According to the view of the Borja Institute, adjectives that qualify euthanasia should be avoided because they create confusion and redundancy, as in euthanasia is active, direct and voluntary. Passive euthanasia is not euthanasia but rather limitation of therapeutic efforts; indirect euthanasia is not euthanasia, but rather a medical complication; non-willed euthanasia is not euthanasia, but rather intentional homicide; eugenics or the aim to control population are not euthanasia; and so on.

Can we refer to death with dignity in Colombia?

There are five relevant scenarios related to death with dignity and clinical end-of-life decision-making: palliative care, vital testaments, limitation of the therapeutic effort or redirecting therapy, palliative sedation, and euthanasia, the latter being the one that continues to create the greatest controversy in the world.25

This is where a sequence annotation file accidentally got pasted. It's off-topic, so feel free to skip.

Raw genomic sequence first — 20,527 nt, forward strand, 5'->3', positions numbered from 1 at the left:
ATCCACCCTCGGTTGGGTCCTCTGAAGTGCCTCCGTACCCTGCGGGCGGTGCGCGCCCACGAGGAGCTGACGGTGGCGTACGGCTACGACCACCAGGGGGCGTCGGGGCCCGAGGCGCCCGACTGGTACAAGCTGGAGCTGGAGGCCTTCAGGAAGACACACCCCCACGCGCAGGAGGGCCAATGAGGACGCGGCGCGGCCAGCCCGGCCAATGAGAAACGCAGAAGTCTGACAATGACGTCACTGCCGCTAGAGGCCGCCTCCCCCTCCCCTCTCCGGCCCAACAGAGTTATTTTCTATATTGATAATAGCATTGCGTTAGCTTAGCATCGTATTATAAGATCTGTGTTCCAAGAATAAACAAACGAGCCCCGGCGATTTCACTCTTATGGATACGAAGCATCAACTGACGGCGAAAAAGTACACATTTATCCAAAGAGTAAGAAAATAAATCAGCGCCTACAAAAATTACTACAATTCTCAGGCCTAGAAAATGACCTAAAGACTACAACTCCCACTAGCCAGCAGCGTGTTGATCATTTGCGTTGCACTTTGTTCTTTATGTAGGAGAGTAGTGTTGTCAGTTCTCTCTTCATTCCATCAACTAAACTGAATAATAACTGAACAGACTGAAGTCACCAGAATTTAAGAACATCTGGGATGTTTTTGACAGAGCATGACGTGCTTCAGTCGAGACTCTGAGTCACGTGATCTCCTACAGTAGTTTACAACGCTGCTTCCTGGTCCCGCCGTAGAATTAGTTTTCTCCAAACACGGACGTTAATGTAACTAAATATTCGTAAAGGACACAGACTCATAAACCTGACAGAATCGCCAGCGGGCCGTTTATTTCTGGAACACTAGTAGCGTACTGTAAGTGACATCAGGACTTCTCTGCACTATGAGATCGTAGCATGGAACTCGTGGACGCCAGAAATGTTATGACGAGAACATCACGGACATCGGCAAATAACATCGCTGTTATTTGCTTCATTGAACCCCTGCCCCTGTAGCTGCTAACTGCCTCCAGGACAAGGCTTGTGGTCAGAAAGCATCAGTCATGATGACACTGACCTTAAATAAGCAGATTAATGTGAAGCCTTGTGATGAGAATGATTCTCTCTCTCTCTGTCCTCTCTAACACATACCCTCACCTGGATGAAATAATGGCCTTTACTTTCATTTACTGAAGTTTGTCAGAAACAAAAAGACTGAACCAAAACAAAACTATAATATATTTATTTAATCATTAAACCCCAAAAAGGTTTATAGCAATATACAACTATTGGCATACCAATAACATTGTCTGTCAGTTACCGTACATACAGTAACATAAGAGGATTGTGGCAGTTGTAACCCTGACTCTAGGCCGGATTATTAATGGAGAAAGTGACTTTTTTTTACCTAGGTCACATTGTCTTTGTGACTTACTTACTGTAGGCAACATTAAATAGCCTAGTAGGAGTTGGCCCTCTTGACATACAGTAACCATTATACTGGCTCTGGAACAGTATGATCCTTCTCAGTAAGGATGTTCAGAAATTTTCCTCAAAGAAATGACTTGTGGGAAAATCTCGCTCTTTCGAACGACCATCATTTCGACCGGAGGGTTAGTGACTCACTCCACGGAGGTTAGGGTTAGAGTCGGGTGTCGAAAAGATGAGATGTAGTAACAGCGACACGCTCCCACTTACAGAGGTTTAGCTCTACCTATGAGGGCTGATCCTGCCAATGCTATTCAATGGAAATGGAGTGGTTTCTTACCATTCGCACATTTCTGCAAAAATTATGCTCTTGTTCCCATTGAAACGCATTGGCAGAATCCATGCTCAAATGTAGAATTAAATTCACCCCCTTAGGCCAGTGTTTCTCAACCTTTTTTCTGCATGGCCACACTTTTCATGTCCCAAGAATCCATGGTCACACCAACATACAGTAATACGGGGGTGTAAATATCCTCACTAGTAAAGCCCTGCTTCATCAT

According to the Royal Academy of the Spanish Language, the word “dignity” means having the quality of “deserving something.” UNESCO uses the idea of unalienable dignity as the foundation for human rights and duties. Given that it is considered the result of a value judgement, the meaning proposed by Pyrrho et al. becomes clear: “a relational construct derived from the recognition of the other.”26

Paradoxically, the notion of “human dignity” is wielded both to defend euthanasia as well as to condemn it21,27 but, in spite of that, this argument has a place in the discussion because it upends that of autonomy in two ways: moral responsibility towards the other, and the protection of the most vulnerable.28

It cannot be denied that palliative care in Colombia is in a dire condition. According to the Quality of Life Score prepared by the Intelligence Unit of The Economist, the score for Colombia is 26.7% on the world PC ranking, and the country is 68 among 80 participants.29 Along those same lines, of the 120,000 cancer deaths that occurred in 2014, only in 20,000 cases was care provided by the 23 certified PC services.30 The majority of these patients die in precarious circumstances, subject to unnecessary suffering, and without adequate support.